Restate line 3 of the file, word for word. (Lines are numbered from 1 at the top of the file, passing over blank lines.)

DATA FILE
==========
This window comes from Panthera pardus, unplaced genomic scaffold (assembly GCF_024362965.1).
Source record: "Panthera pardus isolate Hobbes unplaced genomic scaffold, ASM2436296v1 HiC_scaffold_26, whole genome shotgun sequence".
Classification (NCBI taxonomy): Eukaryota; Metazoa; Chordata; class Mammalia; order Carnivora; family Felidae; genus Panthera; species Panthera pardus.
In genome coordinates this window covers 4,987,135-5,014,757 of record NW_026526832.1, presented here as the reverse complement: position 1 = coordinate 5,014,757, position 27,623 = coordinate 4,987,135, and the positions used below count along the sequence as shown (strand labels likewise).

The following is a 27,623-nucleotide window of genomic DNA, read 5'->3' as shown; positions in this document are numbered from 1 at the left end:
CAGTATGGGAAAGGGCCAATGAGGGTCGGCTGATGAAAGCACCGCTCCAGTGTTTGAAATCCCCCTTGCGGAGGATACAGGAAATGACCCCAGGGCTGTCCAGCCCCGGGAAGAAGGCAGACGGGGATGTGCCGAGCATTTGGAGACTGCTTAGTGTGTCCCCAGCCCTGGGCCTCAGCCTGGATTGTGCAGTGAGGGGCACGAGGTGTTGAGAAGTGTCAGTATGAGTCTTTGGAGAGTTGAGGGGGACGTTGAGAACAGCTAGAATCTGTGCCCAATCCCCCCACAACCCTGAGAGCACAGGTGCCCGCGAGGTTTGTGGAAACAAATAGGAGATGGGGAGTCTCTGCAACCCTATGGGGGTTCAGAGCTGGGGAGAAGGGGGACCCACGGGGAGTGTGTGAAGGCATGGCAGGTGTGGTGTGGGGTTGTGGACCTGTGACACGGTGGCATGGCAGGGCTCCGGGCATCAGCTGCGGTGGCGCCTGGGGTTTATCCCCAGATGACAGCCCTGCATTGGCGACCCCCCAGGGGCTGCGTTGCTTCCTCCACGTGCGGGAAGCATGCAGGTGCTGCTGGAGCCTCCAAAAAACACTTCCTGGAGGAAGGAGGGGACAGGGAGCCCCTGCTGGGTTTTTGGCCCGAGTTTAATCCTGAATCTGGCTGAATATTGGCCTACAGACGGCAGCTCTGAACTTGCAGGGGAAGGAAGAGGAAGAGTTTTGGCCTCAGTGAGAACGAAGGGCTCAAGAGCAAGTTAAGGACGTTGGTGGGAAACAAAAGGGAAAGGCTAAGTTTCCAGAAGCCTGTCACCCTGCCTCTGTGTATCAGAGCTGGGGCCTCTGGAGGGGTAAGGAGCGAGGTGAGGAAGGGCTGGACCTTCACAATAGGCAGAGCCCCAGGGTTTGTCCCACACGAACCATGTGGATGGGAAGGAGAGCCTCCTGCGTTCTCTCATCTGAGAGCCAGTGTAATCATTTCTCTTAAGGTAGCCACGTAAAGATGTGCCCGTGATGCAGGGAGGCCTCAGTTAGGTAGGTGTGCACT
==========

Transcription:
Classification (NCBI taxonomy): Eukaryota; Metazoa; Chordata; class Mammalia; order Carnivora; family Felidae; genus Panthera; species Panthera pardus.